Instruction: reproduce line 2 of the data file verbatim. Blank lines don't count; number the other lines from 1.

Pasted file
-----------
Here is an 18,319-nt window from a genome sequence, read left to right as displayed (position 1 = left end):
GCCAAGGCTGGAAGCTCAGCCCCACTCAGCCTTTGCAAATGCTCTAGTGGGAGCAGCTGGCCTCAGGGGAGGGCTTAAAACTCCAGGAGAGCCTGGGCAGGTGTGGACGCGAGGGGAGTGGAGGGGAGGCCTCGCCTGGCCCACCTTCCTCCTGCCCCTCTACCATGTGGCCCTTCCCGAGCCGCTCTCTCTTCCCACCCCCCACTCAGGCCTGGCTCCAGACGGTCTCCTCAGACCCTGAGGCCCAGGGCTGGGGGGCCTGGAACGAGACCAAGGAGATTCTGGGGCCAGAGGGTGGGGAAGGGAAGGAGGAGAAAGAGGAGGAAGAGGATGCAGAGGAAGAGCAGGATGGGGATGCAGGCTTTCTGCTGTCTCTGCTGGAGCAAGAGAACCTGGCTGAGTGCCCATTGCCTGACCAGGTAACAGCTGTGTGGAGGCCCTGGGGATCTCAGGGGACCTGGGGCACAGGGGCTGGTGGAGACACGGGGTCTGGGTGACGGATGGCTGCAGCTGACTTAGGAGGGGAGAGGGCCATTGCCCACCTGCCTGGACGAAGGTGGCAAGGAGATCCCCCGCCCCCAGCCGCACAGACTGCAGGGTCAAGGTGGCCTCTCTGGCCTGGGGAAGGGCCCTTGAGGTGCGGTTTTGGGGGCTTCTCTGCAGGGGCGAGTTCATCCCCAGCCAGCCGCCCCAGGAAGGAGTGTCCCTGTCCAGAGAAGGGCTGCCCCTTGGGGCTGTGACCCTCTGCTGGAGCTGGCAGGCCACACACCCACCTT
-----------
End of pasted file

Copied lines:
GCCAAGGCTGGAAGCTCAGCCCCACTCAGCCTTTGCAAATGCTCTAGTGGGAGCAGCTGGCCTCAGGGGAGGGCTTAAAACTCCAGGAGAGCCTGGGCAGGTGTGGACGCGAGGGGAGTGGAGGGGAGGCCTCGCCTGGCCCACCTTCCTCCTGCCCCTCTACCATGTGGCCCTTCCCGAGCCGCTCTCTCTTCCCACCCCCCACTCAGGCCTGGCTCCAGACGGTCTCCTCAGACCCTGAGGCCCAGGGCTGGGGGGCCTGGAACGAGACCAAGGAGATTCTGGGGCCAGAGGGTGGGGAAGGGAAGGAGGAGAAAGAGGAGGAAGAGGATGCAGAGGAAGAGCAGGATGGGGATGCAGGCTTTCTGCTGTCTCTGCTGGAGCAAGAGAACCTGGCTGAGTGCCCATTGCCTGACCAGGTAACAGCTGTGTGGAGGCCCTGGGGATCTCAGGGGACCTGGGGCACAGGGGCTGGTGGAGACACGGGGTCTGGGTGACGGATGGCTGCAGCTGACTTAGGAGGGGAGAGGGCCATTGCCCACCTGCCTGGACGAAGGTGGCAAGGAGATCCCCCGCCCCCAGCCGCACAGACTGCAGGGTCAAGGTGGCCTCTCTGGCCTGGGGAAGGGCCCTTGAGGTGCGGTTTTGGGGGCTTCTCTGCAGGGGCGAGTTCATCCCCAGCCAGCCGCCCCAGGAAGGAGTGTCCCTGTCCAGAGAAGGGCTGCCCCTTGGGGCTGTGACCCTCTGCTGGAGCTGGCAGGCCACACACCCACCTT